They were instructed to make little contact with the natives.  Vancouver had been with Cook when he was killed in Hawaii.  There they found the natives to be friendly.  Yet, they turned on and engaged them in battle when Cook lost his life.

When the rowboats returned to the mother ship, the raw data was incorporated into rough charts of the region.  The process was slow and tedious not unlike mapping a maze.  Each arm had to be charted.  Vancouver also began the practice of assigning British names to key landmarks.  This was done to lay claim on the land in the name of the British Empire.


In this document the focus is on Joseph Whidbey and the days he charted the waters surrounding Whidbey Island.

Whidbey, two years older than Vancouver, earned the rank of Sailing Master at age twenty-four.  He and Vancouver first worked together when they surveyed and charted Port Royal in the Caribbean in the 1780’s.   Joseph Whidbey had a life filled with both adventure and accomplishment.  He was one that helped the more famous like Captain George Vancouver make their mark in the annals of time. He was known as a person who had knowledge and skills others did not have and as a person who would complete complex tasks.

During the week of May 20th, while Discovery was at anchor near Blake Island, Peter Puget with Joseph Whidbey explored to the south.  Vancouver named the area south of the Tacoma Narrows Puget’s Sound.  Chatham, who had been exploring the San Juan Islands, caught up with Discovery by the end of the week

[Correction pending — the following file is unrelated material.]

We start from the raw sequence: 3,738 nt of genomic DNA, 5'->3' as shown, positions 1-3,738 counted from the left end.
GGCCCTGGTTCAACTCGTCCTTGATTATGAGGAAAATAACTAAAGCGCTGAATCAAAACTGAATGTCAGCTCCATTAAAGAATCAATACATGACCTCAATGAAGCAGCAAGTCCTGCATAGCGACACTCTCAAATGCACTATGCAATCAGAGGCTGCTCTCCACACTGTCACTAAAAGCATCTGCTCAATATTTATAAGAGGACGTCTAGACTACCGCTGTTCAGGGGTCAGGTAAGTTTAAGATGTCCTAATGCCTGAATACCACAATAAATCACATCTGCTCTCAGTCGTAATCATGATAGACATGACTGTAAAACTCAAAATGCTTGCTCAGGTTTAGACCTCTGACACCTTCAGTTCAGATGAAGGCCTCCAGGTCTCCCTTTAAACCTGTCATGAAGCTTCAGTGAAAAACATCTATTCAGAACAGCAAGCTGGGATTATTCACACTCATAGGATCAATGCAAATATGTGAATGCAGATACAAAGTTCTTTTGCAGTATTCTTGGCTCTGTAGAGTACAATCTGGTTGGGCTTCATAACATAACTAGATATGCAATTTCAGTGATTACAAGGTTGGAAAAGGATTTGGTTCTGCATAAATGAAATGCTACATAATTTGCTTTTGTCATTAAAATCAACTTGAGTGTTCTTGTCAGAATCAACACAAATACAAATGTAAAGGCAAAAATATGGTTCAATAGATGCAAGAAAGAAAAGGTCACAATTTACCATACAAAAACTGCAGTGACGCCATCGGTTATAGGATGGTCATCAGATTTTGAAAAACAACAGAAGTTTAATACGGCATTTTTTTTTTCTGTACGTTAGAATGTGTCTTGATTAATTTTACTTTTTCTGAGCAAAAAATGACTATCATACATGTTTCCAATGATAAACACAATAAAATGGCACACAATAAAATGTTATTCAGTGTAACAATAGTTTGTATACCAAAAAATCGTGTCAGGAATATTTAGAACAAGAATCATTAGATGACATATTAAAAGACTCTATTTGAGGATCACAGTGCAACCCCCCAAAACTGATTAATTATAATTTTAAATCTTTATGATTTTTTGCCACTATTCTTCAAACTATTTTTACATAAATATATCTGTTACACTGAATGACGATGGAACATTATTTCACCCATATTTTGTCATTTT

On Monday May 28th, Vancouver ordered that Chatham proceed north with Joseph Whidbey, two launches and a crew to explore the arm to the north.  Chatham sailed north during the day coming to anchor in the evening in what we call Mukilteo.



Original chart of Whidbey Island as prepared from the measurements taken by Joseph Whidbey 1792.

Original chart of Whidbey Island as prepared from the measurements taken by Joseph Whidbey 1792.

Tuesday May 29th

Comment: The following in Joseph Whidbey’s words is an account of his exploration of the waters around the island named for him.  It is put into perspective of a day-by-day account.  The information comes from Vancouver’s log of June 2nd   through June 10th.    The wording has been changed as if it was coming directly from Whidbey.  It should be noted that  Vancouver was not present for the exploration of Whidbey Island and in fact the wording would have had to been that of Joseph Whidbey.  Much of the description has been modified to modern language to make it easier to understand.  The incidents are all true even to the time of day.